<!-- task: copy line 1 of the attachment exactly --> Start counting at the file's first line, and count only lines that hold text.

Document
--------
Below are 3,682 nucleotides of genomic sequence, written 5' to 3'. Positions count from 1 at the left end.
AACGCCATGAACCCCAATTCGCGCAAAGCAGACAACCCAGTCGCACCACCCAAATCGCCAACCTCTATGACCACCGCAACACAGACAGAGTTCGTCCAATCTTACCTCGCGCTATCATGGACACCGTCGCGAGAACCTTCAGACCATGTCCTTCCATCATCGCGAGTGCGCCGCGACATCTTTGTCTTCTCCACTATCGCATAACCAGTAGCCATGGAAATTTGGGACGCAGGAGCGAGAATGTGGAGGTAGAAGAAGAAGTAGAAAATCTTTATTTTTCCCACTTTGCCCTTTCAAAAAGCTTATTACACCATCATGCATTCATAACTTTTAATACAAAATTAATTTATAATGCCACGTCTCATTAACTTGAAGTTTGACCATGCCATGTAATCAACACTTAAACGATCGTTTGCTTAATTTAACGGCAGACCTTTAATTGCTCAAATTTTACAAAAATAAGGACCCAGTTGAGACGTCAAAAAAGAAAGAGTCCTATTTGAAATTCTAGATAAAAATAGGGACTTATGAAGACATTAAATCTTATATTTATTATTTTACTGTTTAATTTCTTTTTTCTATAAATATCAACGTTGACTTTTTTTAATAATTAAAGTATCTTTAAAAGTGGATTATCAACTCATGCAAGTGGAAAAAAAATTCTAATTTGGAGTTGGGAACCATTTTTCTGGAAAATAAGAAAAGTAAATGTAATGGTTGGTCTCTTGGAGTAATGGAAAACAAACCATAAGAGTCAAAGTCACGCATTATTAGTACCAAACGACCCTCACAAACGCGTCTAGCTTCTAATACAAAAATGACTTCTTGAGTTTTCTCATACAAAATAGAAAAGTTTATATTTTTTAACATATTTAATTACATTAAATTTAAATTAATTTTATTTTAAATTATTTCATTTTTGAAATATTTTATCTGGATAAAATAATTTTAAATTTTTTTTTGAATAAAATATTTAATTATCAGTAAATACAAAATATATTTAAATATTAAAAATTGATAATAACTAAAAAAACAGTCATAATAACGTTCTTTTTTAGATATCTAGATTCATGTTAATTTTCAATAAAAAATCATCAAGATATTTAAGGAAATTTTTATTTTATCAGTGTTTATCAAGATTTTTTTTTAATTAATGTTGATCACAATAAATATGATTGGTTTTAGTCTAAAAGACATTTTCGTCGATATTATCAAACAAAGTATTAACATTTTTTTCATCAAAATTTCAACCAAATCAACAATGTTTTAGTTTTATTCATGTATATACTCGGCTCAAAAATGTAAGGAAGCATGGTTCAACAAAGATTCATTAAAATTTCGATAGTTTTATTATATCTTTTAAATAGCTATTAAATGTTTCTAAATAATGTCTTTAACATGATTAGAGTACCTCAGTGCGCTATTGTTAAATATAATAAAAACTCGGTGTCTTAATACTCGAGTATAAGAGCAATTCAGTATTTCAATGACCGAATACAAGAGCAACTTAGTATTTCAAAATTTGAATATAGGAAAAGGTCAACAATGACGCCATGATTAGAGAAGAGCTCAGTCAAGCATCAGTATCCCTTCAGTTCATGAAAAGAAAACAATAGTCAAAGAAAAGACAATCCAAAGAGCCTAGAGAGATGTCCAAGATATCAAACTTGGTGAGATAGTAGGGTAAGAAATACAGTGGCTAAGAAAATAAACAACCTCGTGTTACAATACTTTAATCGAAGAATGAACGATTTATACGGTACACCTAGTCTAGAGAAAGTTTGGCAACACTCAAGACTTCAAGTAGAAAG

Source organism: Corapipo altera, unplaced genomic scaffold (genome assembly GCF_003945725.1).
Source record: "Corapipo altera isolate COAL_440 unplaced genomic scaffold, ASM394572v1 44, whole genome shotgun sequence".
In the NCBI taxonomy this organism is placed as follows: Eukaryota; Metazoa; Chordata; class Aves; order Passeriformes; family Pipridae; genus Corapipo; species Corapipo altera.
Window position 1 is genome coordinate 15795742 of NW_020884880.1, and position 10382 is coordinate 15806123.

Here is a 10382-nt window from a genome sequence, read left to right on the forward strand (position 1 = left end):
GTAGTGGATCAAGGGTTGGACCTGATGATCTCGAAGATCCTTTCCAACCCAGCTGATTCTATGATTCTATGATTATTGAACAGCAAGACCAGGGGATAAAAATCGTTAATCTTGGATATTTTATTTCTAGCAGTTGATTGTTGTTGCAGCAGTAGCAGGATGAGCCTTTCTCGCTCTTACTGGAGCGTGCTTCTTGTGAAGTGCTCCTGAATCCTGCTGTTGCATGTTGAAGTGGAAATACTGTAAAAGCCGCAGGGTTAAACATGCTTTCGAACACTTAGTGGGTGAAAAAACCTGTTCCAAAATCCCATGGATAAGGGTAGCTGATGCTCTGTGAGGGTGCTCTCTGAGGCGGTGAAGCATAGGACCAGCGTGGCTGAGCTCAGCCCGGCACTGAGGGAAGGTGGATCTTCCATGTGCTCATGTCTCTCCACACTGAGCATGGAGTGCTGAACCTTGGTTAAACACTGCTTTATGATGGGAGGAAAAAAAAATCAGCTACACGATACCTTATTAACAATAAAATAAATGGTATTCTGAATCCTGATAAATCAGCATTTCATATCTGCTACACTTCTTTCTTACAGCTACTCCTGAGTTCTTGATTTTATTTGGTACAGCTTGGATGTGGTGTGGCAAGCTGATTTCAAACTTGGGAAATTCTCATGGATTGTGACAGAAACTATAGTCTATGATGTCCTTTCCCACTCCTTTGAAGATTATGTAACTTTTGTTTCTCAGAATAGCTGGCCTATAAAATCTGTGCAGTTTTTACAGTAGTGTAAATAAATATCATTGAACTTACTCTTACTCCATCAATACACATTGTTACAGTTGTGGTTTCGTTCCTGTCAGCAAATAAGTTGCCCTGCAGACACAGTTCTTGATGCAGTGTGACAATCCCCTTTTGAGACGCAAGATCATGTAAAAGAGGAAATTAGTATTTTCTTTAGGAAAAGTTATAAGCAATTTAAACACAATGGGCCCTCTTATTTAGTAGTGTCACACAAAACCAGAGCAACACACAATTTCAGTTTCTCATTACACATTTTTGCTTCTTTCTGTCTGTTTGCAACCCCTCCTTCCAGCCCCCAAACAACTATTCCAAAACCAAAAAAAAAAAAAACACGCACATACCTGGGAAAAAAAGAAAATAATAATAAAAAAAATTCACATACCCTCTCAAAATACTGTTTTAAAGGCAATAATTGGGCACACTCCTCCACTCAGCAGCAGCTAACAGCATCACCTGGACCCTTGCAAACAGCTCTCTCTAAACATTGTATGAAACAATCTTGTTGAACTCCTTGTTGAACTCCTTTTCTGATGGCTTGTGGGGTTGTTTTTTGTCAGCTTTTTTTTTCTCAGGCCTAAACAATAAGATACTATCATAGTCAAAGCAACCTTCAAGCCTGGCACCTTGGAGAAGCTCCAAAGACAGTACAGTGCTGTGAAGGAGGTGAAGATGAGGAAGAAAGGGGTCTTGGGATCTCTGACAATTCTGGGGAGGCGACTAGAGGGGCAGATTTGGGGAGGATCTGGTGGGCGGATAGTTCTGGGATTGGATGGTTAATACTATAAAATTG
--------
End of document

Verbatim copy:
Below are 3,682 nucleotides of genomic sequence, written 5' to 3'. Positions count from 1 at the left end.